Saturday, April 20, 2013

The Healing powers of Your Story

I have always been a firm believer that everyone has a story to tell.  Why do I think that?  I know this to be true because even if people have shared similar experiences, like war, poverty or family tragedy, each person's experience is unique to them.  

I could be in the same war, same natural disaster but I will see it totally differently.  My experiences will cause me to see things in a different light than even a person standing next to me. 

That being said, it is good to write about our lives, about what we personally have been through, how we may or may not have handled the situation.  By writing, by sharing, we just may touch on the heart string of another reader who has or is now, going through something so similar that they are changed, forever, by what we have written.  Is everyone an excellent writer?  Maybe not, but writing your story isn't as complicated as you might think.  With self-publishing these days, I know that what you might see as ordinary in your lives, can now reach hundreds maybe even millions of readers.  I love self-publishing because I think the reading public is not stupid.  I prefer to let the readers decide what they like, not some publisher who chooses for them.

I have assisted people in editing, arranging and telling their stories.  I enjoyed it very much.  Why?  Because while helping a writer arrange their thoughts and notes, I have read some very touching stories.  I am going to show you some great examples of that.

My husband's book is at the top of this blog.  While I may be a bit biased on his, I can assure you it is somewhat a universal story about war.  About one soldier's experiences of a war that has been such an embarrassment to the United States government, that for a very long time, the government tried to bury it and pretend it never existed.  Kind of like the WMD fiasco that has now drawn us into wars where we do not belong, to this very day.  Steve tells about his experiences in Vietnam, how it's so easy to be drawn into a war and hate faceless enemies.  But once there, once he got to know the people of that country, it became increasingly harder and harder to hate people who did nothing to us personally.  He tells of the fears soldiers face when fired upon, how most soldiers, from both sides, will shoot others more from fear than from hatred.  How propaganda about the perceived enemy, is the driving force behind all wars.  He tells why he chose to make the military his career and why he chose to become a Drill Instructor to be able to teach all soldiers how to survive when faced with combat.  I'm sure anyone will love his story. 

 Poems of a Forgotten War is a series of Steve's feelings about a war he participated in.  They express how he felt.  Sometimes torn, sometimes he loved the country, sometimes not so much.  But they can certainly express how many people in a war feel about those sometimes mixed emotions.  Did he have regrets?  Well, does anyone ever experience anything as emotional as war and not have regrets?  Vietnam may be in the past, but stories he has read about concerning our recent wars are similar.  So he has come to the conclusion that war is war, no matter the era in which it takes place.  These are poems that modern military people can relate to.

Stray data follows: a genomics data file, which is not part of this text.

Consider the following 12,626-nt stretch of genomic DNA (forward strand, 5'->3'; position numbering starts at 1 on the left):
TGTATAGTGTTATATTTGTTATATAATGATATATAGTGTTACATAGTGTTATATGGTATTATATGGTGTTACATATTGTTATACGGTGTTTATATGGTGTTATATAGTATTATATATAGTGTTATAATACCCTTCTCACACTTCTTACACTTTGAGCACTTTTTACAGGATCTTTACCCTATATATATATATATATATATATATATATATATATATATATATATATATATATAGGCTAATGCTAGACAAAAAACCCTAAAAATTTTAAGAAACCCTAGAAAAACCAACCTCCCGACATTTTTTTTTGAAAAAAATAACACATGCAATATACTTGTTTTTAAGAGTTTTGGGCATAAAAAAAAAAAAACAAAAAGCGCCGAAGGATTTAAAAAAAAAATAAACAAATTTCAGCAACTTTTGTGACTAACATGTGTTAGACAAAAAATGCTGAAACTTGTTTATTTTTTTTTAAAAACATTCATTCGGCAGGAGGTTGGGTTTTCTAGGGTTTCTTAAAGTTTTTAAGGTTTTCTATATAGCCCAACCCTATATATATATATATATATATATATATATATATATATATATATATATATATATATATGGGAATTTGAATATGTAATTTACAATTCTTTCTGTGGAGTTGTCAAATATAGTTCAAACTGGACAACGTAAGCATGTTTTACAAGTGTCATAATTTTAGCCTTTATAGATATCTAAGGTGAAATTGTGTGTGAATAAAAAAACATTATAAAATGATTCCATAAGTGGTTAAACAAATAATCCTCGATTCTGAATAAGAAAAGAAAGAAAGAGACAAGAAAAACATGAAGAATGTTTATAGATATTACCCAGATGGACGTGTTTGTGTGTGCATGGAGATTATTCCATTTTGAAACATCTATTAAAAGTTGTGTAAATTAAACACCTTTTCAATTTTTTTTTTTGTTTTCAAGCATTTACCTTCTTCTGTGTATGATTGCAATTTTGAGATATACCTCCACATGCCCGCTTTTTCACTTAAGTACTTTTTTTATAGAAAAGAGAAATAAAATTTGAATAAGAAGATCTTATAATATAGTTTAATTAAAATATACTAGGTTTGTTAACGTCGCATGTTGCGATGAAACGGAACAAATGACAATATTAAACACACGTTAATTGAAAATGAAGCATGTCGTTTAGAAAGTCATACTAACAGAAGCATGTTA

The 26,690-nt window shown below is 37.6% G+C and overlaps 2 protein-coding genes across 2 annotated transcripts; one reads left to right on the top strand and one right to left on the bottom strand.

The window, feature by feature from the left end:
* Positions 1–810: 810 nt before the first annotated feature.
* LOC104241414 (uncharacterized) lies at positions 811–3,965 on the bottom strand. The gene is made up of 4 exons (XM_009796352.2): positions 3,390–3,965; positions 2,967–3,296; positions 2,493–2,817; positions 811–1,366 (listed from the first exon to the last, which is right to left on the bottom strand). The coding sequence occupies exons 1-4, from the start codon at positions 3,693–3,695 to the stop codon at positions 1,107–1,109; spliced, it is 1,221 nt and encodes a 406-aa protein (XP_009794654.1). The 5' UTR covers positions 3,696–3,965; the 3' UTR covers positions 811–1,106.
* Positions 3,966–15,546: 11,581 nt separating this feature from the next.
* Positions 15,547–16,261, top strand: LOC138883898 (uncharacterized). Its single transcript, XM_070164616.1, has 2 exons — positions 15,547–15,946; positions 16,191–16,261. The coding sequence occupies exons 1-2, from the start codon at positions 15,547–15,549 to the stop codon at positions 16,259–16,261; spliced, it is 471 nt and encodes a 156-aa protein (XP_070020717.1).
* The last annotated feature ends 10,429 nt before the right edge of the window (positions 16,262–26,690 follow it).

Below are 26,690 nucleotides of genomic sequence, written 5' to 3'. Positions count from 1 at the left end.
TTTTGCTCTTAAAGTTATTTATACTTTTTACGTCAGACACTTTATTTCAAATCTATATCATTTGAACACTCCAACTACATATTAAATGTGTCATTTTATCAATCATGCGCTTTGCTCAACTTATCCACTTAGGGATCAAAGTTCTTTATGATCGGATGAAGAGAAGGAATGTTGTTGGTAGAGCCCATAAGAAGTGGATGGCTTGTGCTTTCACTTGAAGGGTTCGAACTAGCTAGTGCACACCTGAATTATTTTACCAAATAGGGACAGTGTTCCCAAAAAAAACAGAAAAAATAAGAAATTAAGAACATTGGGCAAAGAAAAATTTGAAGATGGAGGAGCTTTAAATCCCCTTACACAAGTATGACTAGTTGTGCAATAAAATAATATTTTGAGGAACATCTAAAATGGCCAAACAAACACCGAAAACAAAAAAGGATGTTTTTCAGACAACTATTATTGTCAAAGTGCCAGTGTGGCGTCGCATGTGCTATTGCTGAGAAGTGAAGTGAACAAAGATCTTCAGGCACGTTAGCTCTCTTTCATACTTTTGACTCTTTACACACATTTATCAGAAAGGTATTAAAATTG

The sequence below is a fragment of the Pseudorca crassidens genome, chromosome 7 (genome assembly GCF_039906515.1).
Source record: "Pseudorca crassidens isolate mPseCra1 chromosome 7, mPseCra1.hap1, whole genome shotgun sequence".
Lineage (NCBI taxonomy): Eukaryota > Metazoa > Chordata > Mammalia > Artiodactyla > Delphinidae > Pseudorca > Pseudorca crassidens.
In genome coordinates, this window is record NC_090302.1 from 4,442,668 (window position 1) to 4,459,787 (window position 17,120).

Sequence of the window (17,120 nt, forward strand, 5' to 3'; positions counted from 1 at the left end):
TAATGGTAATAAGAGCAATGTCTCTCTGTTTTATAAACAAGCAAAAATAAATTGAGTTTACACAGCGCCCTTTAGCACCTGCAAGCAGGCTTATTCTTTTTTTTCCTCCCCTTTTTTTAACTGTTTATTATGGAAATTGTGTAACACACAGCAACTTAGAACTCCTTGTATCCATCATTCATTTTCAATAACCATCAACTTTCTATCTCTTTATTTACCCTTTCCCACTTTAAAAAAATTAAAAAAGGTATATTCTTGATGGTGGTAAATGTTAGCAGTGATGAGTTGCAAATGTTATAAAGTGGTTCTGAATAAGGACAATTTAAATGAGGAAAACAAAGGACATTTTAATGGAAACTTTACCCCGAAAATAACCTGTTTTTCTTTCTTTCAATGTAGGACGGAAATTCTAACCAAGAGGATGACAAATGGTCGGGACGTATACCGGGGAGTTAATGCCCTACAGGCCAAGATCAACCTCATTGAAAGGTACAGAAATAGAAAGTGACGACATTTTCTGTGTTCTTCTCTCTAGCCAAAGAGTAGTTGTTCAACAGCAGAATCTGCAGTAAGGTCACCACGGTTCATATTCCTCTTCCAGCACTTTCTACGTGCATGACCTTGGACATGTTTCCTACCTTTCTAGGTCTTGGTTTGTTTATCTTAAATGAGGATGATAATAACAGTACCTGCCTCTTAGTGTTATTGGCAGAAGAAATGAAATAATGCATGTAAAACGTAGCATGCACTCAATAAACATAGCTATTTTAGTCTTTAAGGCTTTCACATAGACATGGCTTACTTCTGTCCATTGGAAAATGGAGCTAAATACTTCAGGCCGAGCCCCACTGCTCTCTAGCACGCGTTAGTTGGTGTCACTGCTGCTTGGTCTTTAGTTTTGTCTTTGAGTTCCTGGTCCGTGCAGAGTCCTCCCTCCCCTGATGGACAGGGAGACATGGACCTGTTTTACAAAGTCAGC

The nursing home book is my story.  I guess you can call it my baby.  I've worked with the elderly in nursing homes for a long time.  I've worked with the elderly in the community for a long time too.  This is a book about my observations of the situation that many elderly find themselves in when they are too frail to take care of themselves at home.  It is a tale of many people facing this situation.  Some like nursing homes, but far too many hate the experience.  I try to explain why people hate it, what causes them to feel like it's hopeless.  But I also tell how and why, it can all change, if people stand up and demand changes for the better.  I explain how the Federal Government and state governments think throwing money at the problem should change it.  It doesn't.  But I also tell of the Culture Change movement taking place in America right now.  I explain how it can change for the better and why it should change.  I'm hoping everyone will read it, learn from it and I hope they will demand changes and understand that the government is not the hope for changes they might have expected them to be. 

I have one more story to share.  I'm hoping this writer will not mind my sharing it.  I chose it because it is so powerful, I think everyone should read it.  This story is set in a time when home health for someone who is dying of cancer, did not exist.  This writer tells about a time when a woman, her own mother, had to experience the shame of having a child out of wedlock.   She tells of growing up and feeling she was hated by her own mother.  How she, as a very young child, had to care for a mother who was so sick, she almost felt overwhelmed by it all.  But most importantly, it is a story of healing.  A story of coming to understand that it was not her that her mother hated, but it was the situation her mother found herself in, that was the object of her hatred.  She tells of a mother who was so proud and strong, she felt like she lived in her mother's shadow as a child.  A very unique story that anyone who may not have the perfect parent, can relate too.  I hope you will take time to read it.  The author related to me how just telling her story has given her the emotional healing she so desperately wanted and needed.  A good author, a powerful book.

I hope you have enjoyed reading about the healing power of stories.  Do you have a story to tell?  If so, I'd be happy to help anyone compile their story into a manuscript.  Yes, I charge, but I charge far less them others and far less than you might think.  I can work on a sliding scale. 

Thank you for reading this blog.